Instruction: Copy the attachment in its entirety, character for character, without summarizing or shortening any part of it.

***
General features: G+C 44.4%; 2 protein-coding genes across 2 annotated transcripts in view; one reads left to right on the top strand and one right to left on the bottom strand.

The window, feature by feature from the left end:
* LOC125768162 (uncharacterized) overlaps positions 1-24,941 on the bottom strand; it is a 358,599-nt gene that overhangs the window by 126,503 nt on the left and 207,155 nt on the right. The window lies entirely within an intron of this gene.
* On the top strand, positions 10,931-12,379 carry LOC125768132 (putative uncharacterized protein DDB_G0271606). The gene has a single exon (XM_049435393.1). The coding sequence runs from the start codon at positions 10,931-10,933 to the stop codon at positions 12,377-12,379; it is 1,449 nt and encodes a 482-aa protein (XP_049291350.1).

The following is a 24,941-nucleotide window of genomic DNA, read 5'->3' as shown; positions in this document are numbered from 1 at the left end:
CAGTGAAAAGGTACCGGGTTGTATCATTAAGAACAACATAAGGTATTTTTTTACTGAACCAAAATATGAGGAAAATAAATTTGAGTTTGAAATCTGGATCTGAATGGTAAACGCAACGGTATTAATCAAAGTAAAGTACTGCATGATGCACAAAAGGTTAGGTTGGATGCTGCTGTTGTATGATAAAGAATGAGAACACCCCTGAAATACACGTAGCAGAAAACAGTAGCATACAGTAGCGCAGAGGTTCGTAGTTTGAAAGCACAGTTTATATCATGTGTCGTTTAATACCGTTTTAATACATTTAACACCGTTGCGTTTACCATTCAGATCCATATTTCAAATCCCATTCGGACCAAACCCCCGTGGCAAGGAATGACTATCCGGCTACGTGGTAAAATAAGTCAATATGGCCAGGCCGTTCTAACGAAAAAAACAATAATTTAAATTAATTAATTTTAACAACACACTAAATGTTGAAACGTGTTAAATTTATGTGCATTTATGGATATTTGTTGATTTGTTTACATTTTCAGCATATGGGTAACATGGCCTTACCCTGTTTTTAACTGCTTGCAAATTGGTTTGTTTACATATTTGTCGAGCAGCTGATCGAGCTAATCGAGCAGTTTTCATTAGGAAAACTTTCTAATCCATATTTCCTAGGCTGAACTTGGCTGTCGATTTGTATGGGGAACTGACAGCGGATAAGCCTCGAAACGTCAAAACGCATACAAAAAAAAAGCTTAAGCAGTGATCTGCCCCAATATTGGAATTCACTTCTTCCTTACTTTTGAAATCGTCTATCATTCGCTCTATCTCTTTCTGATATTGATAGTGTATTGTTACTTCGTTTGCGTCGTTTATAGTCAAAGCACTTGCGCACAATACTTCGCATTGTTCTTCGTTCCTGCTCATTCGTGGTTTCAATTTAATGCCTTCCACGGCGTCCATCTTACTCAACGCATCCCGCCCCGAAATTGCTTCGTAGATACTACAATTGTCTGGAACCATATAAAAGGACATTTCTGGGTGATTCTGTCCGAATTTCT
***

General features: G+C 44.4%; 2 protein-coding genes across 2 annotated transcripts in view; one reads left to right on the top strand and one right to left on the bottom strand.

The window, feature by feature from the left end:
* LOC125768162 (uncharacterized) overlaps positions 1-24,941 on the bottom strand; it is a 358,599-nt gene that overhangs the window by 126,503 nt on the left and 207,155 nt on the right. The window lies entirely within an intron of this gene.
* On the top strand, positions 10,931-12,379 carry LOC125768132 (putative uncharacterized protein DDB_G0271606). The gene has a single exon (XM_049435393.1). The coding sequence runs from the start codon at positions 10,931-10,933 to the stop codon at positions 12,377-12,379; it is 1,449 nt and encodes a 482-aa protein (XP_049291350.1).

The following is a 24,941-nucleotide window of genomic DNA, read 5'->3' as shown; positions in this document are numbered from 1 at the left end:
CAGTGAAAAGGTACCGGGTTGTATCATTAAGAACAACATAAGGTATTTTTTTACTGAACCAAAATATGAGGAAAATAAATTTGAGTTTGAAATCTGGATCTGAATGGTAAACGCAACGGTATTAATCAAAGTAAAGTACTGCATGATGCACAAAAGGTTAGGTTGGATGCTGCTGTTGTATGATAAAGAATGAGAACACCCCTGAAATACACGTAGCAGAAAACAGTAGCATACAGTAGCGCAGAGGTTCGTAGTTTGAAAGCACAGTTTATATCATGTGTCGTTTAATACCGTTTTAATACATTTAACACCGTTGCGTTTACCATTCAGATCCATATTTCAAATCCCATTCGGACCAAACCCCCGTGGCAAGGAATGACTATCCGGCTACGTGGTAAAATAAGTCAATATGGCCAGGCCGTTCTAACGAAAAAAACAATAATTTAAATTAATTAATTTTAACAACACACTAAATGTTGAAACGTGTTAAATTTATGTGCATTTATGGATATTTGTTGATTTGTTTACATTTTCAGCATATGGGTAACATGGCCTTACCCTGTTTTTAACTGCTTGCAAATTGGTTTGTTTACATATTTGTCGAGCAGCTGATCGAGCTAATCGAGCAGTTTTCATTAGGAAAACTTTCTAATCCATATTTCCTAGGCTGAACTTGGCTGTCGATTTGTATGGGGAACTGACAGCGGATAAGCCTCGAAACGTCAAAACGCATACAAAAAAAAAGCTTAAGCAGTGATCTGCCCCAATATTGGAATTCACTTCTTCCTTACTTTTGAAATCGTCTATCATTCGCTCTATCTCTTTCTGATATTGATAGTGTATTGTTACTTCGTTTGCGTCGTTTATAGTCAAAGCACTTGCGCACAATACTTCGCATTGTTCTTCGTTCCTGCTCATTCGTGGTTTCAATTTAATGCCTTCCACGGCGTCCATCTTACTCAACGCATCCCGCCCCGAAATTGCTTCGTAGATACTACAATTGTCTGGAACCATATAAAAGGACATTTCTGGGTGATTCTGTCCGAATTTCT